North

A vacant lot no more? Ecology North asks Yellowknifers to send in their ideas for a pop-up park

Ecology North and the City of Yellowknife are going to build a pop-up park in downtown Yellowknife, bringing greenery and building a social environment to the urban core

Local environmental group opens call for park ideas in derelict downtown lot

Craig Scott explains the community competition at the empty lot, sharing what he envisions when it becomes a pop-up park. (Kaila Jefferd-Moore/CBC)

The deserted lot next to the Raven Nightclub in downtown Yellowknife is littered with broken glass and cigarette butts.

But Craig Scott from Ecology North wants to change that. He sees a pop-up park filling up the space. Half of the lot will have a green, clover, lawn with trees and berry bushes surrounding a flat deck made out of used pallets for people to use.

"These three lots are owned by the city and they could use a bit of sprucing up," Scott said. "We just got tired of looking at it as a derelict space."

The empty lot is in downtown Yellowknife, right between the Raven Nightclub and the Gold Range Bistro on 50th street is littered with broken glass and cigarette butts. (Kaila Jefferd-Moore/CBC)

The other half of the empty lot will have five different installations that people want installed in a downtown park. To find the best five ideas for the spaces, Ecology North is hosting a community competition in partnership with the City of Yellowknife.

"Those areas are going to be the most exciting part," Scott said. "We're really looking forward to some neat, fun outside the box thinking that will make the space more innovative and bring different community groups and different organizations down to this area."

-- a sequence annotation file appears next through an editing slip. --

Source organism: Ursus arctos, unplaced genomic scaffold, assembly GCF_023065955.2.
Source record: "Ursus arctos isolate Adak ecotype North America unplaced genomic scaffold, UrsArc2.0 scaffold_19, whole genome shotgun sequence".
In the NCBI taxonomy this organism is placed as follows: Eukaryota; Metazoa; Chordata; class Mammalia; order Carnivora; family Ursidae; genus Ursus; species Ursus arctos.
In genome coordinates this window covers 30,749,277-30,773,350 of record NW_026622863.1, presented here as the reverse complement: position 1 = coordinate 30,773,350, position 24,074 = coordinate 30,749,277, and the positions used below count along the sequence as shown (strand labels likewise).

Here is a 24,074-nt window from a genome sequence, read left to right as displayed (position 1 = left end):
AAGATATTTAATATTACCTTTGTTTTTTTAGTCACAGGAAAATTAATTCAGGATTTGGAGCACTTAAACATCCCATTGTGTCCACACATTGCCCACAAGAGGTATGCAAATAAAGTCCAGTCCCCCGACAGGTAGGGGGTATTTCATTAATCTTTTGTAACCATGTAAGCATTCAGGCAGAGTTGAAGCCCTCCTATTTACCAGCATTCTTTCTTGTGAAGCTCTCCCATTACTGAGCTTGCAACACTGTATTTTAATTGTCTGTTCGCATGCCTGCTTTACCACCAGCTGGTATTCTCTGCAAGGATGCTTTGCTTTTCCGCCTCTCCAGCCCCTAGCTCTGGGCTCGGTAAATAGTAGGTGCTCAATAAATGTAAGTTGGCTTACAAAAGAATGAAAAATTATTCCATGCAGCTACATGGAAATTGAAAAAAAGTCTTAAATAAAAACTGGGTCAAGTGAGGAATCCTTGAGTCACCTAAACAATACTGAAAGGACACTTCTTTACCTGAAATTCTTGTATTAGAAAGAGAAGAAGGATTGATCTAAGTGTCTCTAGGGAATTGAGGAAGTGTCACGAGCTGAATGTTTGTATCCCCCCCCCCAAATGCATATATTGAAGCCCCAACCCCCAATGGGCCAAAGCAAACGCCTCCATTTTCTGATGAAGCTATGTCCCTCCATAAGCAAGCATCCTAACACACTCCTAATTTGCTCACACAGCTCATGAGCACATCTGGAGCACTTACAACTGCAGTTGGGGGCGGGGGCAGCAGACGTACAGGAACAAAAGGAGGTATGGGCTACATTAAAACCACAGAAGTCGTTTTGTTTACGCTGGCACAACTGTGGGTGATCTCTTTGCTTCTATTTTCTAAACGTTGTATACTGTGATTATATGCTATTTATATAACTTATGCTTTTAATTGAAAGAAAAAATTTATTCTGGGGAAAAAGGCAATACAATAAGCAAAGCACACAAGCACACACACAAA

A pop-up park is a temporary installation. They can be deconstructed for the winter or for winter-use. The City of Yellowknife still owns the three plots and they're still for sale. The park can be taken down if the land sells.

The main idea is to bring greenery to the urban environment and improve the social atmosphere of the downtown, Scott said. 

"It's not really an area that ... people tend to come and frequent," he said. "They walk through — try to get by as quickly as possible — they don't stop and hangout. We want people to stop and hangout."  

Yellowknifers can submit their ideas until July 3. Ten finalists will be announced on July 6, and Yellowknifers will be able to vote for their favourite five concepts. Ecology North is planning to have their grand opening in July.